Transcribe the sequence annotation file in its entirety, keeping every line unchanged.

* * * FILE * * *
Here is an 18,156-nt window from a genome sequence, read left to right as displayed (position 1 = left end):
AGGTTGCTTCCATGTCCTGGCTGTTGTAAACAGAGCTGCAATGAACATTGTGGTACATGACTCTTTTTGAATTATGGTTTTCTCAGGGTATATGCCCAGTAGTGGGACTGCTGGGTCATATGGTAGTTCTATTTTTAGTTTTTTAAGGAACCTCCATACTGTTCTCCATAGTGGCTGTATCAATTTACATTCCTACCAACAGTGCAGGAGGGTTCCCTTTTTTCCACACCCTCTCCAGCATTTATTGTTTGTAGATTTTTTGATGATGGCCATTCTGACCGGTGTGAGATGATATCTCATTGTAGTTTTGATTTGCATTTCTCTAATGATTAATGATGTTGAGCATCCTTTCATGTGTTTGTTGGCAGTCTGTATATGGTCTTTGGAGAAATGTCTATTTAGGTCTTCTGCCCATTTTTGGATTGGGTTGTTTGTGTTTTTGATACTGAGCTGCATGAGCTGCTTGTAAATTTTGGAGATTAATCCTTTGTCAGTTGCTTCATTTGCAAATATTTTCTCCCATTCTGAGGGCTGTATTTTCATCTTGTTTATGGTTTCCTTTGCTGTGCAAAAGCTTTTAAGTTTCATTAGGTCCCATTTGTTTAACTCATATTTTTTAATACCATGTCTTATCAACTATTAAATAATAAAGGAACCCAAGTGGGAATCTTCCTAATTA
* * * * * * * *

Here is an 18,156-nt window from a genome sequence, read left to right as displayed (position 1 = left end):
AGGTTGCTTCCATGTCCTGGCTGTTGTAAACAGAGCTGCAATGAACATTGTGGTACATGACTCTTTTTGAATTATGGTTTTCTCAGGGTATATGCCCAGTAGTGGGACTGCTGGGTCATATGGTAGTTCTATTTTTAGTTTTTTAAGGAACCTCCATACTGTTCTCCATAGTGGCTGTATCAATTTACATTCCTACCAACAGTGCAGGAGGGTTCCCTTTTTTCCACACCCTCTCCAGCATTTATTGTTTGTAGATTTTTTGATGATGGCCATTCTGACCGGTGTGAGATGATATCTCATTGTAGTTTTGATTTGCATTTCTCTAATGATTAATGATGTTGAGCATCCTTTCATGTGTTTGTTGGCAGTCTGTATATGGTCTTTGGAGAAATGTCTATTTAGGTCTTCTGCCCATTTTTGGATTGGGTTGTTTGTGTTTTTGATACTGAGCTGCATGAGCTGCTTGTAAATTTTGGAGATTAATCCTTTGTCAGTTGCTTCATTTGCAAATATTTTCTCCCATTCTGAGGGCTGTATTTTCATCTTGTTTATGGTTTCCTTTGCTGTGCAAAAGCTTTTAAGTTTCATTAGGTCCCATTTGTTTAACTCATATTTTTTAATACCATGTCTTATCAACTATTAAATAATAAAGGAACCCAAGTGGGAATCTTCCTAATTA